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Eliminating In-Cab Elevator Controls
Compiled by FaciliesNet Staff
Long gone are the days of mechanical floor indicators above the doorways of lobby-level elevators. Gone, too, are the bellmen who actually operated elevators. And for many people, elevator controls inside the cab might also fade into memory.
Changes in elevator codes are paving the way for new elevator technologies, particularly for high-rise office space. Today’s premium elevators, particularly in high-rise space, eliminate traditional elevator controls, relying instead upon complex dispatching systems to shorten wait time for elevator passengers.
Destination-based dispatching systems were first pioneered in the 1990s by Schindler Elevator Corp., following the surge of increased microprocessor capacity during the 1980s. Generally, dispatch systems rely on a central control panel located in the building’s lobby. As people enter the building, they enter a destination on the control panel. Computer processors then match floor requests to elevators. A visual indicator or annunciator alerts passengers waiting in the lobby which elevators will service their destination.
Most destination-based dispatch systems can have control panels located anywhere facility executives deem appropriate. “Touchpads can be located in the lobby and at each floor, and they can also be in the car,” says Jeff Crusham, senior product manager of new equipment for Otis.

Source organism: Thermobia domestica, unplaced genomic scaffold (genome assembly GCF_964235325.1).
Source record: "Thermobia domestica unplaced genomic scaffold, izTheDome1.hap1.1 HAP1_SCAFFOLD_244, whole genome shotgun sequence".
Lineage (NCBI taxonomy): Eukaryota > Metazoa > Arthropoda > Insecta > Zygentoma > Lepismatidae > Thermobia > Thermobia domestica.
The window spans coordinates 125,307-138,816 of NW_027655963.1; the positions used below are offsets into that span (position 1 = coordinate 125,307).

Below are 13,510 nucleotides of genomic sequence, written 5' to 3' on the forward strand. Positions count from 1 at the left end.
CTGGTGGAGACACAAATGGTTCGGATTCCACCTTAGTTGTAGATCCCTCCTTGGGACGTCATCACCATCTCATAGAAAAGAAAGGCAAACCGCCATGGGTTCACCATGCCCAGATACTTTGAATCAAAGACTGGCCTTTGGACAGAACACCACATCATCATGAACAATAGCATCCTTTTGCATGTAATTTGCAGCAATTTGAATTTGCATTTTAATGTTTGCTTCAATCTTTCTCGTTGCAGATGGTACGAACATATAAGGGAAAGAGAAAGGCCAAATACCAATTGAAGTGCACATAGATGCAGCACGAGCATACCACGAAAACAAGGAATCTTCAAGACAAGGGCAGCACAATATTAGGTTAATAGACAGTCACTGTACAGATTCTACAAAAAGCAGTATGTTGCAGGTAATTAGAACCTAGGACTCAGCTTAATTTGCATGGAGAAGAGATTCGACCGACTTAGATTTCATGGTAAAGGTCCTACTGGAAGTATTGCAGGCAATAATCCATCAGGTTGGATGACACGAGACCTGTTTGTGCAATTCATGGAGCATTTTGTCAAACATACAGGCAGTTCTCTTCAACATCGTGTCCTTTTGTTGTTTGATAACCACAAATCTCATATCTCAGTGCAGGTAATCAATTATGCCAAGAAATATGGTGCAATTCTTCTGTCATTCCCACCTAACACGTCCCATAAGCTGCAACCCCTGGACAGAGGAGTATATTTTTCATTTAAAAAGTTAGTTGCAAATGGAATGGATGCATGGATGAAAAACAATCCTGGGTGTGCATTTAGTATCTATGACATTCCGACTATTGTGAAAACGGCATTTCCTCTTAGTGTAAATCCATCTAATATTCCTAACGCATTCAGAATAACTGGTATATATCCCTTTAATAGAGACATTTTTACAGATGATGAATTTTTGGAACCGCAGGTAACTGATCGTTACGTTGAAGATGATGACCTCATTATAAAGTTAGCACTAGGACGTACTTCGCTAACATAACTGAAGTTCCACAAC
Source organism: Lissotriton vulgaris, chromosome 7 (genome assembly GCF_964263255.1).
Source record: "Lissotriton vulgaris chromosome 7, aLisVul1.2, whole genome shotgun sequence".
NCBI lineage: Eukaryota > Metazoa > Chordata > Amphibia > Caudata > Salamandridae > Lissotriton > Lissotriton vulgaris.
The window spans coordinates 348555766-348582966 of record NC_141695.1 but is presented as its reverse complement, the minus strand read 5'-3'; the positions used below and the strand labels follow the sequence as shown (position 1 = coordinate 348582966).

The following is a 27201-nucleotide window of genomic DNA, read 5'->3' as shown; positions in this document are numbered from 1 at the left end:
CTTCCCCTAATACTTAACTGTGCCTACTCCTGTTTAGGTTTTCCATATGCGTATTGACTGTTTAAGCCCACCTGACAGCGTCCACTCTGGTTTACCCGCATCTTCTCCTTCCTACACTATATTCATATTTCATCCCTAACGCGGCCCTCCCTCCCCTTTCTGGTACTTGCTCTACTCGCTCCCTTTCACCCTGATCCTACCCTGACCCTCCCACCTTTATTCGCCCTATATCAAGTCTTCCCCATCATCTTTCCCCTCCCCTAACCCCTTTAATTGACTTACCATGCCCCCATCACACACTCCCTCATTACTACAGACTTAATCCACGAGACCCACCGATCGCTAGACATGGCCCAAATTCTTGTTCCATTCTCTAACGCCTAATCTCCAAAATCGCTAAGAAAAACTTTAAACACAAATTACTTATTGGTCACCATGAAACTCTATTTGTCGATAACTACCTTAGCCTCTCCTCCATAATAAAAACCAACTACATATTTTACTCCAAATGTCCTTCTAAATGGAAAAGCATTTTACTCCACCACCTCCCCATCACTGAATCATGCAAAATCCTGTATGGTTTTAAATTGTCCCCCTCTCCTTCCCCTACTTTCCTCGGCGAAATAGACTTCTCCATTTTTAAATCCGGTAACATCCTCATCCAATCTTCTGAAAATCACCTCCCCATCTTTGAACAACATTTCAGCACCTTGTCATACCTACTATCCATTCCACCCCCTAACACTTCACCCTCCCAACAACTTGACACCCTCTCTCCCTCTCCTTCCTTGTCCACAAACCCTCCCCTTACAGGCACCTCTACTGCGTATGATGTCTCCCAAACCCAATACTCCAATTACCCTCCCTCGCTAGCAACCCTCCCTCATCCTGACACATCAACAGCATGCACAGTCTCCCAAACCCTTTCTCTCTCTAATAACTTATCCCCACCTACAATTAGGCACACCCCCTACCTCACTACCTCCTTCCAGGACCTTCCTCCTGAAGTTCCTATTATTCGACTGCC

But increasingly elevator cars that are part of dispatch systems have no in-cab elevator controls. All destinations are entered at panels near the bank of elevators. Elevator company representatives say that the systems are simple to use after just one time — but warn that the first experience can stymie tenants or building visitors.
Some dispatching systems take into account additional data beyond the mere destination, using an individual’s personal information to tailor the dispatching system. With the Schindler ID system architecture, passengers use a badge, PIN code, key tag or other electronically readable device that is programmed with personal details. The system then assigns an elevator car based on that information — a feature that is particularly helpful for passengers with disabilities.
The ID system works in conjunction with the company’s Miconic 10 destination control system. Security functions can be added to that system. For example, when a visitor or tenant enters a location that requires a security clearance, the kiosk will prompt the user for security approval.
Most elevator major manufactures now offer the ability to use destination dispatch systems as an added layer of building security.
“We can use any number of identifying devices,” says Stuart Prior, ThyssenKrupp’s executive vice president for product sales and marketing in the Americas, “from keycards to codes, to infrared beams.
Schindler’s dispatching system allows facility executives to assign specific elevators to tenants. “Because this system can account for personal information, it will separate people and only allow access to specific elevators,” says Saloio.
Flexibility is part of what makes dispatching systems popular in high-rise spaces. Because the algorithms that govern car movement are programmable, dispatching systems can be custom-tailored to individual applications. Cars can be “ganged” during high-traffic periods of the day — at lunchtime, for example.
By accommodating specific facility needs, manufacturers claim that dispatch systems can save time, reducing passenger wait and travel times by as much as 30 percent.
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